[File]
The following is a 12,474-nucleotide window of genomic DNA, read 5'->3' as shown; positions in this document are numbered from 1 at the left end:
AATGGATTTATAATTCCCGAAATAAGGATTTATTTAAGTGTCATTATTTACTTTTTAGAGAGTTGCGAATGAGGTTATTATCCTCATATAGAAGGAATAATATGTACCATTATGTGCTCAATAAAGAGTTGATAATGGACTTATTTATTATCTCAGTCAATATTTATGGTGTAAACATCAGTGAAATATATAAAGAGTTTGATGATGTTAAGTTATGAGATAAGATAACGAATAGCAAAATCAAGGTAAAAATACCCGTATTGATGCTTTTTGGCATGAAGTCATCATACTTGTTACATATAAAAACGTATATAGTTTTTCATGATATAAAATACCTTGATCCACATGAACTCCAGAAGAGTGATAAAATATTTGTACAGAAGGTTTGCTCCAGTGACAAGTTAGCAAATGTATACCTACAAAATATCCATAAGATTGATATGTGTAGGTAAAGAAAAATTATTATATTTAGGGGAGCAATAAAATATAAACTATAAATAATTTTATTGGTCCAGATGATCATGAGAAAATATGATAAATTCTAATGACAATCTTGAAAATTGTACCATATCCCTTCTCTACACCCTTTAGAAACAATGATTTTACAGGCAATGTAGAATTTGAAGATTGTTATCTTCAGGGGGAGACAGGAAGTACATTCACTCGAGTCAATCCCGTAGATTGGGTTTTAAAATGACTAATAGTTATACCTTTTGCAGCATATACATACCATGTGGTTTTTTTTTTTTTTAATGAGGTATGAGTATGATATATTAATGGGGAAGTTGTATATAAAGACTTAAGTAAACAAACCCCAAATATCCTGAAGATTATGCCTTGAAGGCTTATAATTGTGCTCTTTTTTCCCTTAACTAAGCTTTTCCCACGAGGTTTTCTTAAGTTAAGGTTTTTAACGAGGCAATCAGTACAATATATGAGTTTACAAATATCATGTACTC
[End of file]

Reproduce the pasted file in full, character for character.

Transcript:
The following is a 12,474-nucleotide window of genomic DNA, read 5'->3' as shown; positions in this document are numbered from 1 at the left end:
AATGGATTTATAATTCCCGAAATAAGGATTTATTTAAGTGTCATTATTTACTTTTTAGAGAGTTGCGAATGAGGTTATTATCCTCATATAGAAGGAATAATATGTACCATTATGTGCTCAATAAAGAGTTGATAATGGACTTATTTATTATCTCAGTCAATATTTATGGTGTAAACATCAGTGAAATATATAAAGAGTTTGATGATGTTAAGTTATGAGATAAGATAACGAATAGCAAAATCAAGGTAAAAATACCCGTATTGATGCTTTTTGGCATGAAGTCATCATACTTGTTACATATAAAAACGTATATAGTTTTTCATGATATAAAATACCTTGATCCACATGAACTCCAGAAGAGTGATAAAATATTTGTACAGAAGGTTTGCTCCAGTGACAAGTTAGCAAATGTATACCTACAAAATATCCATAAGATTGATATGTGTAGGTAAAGAAAAATTATTATATTTAGGGGAGCAATAAAATATAAACTATAAATAATTTTATTGGTCCAGATGATCATGAGAAAATATGATAAATTCTAATGACAATCTTGAAAATTGTACCATATCCCTTCTCTACACCCTTTAGAAACAATGATTTTACAGGCAATGTAGAATTTGAAGATTGTTATCTTCAGGGGGAGACAGGAAGTACATTCACTCGAGTCAATCCCGTAGATTGGGTTTTAAAATGACTAATAGTTATACCTTTTGCAGCATATACATACCATGTGGTTTTTTTTTTTTTTAATGAGGTATGAGTATGATATATTAATGGGGAAGTTGTATATAAAGACTTAAGTAAACAAACCCCAAATATCCTGAAGATTATGCCTTGAAGGCTTATAATTGTGCTCTTTTTTCCCTTAACTAAGCTTTTCCCACGAGGTTTTCTTAAGTTAAGGTTTTTAACGAGGCAATCAGTACAATATATGAGTTTACAAATATCATGTACTC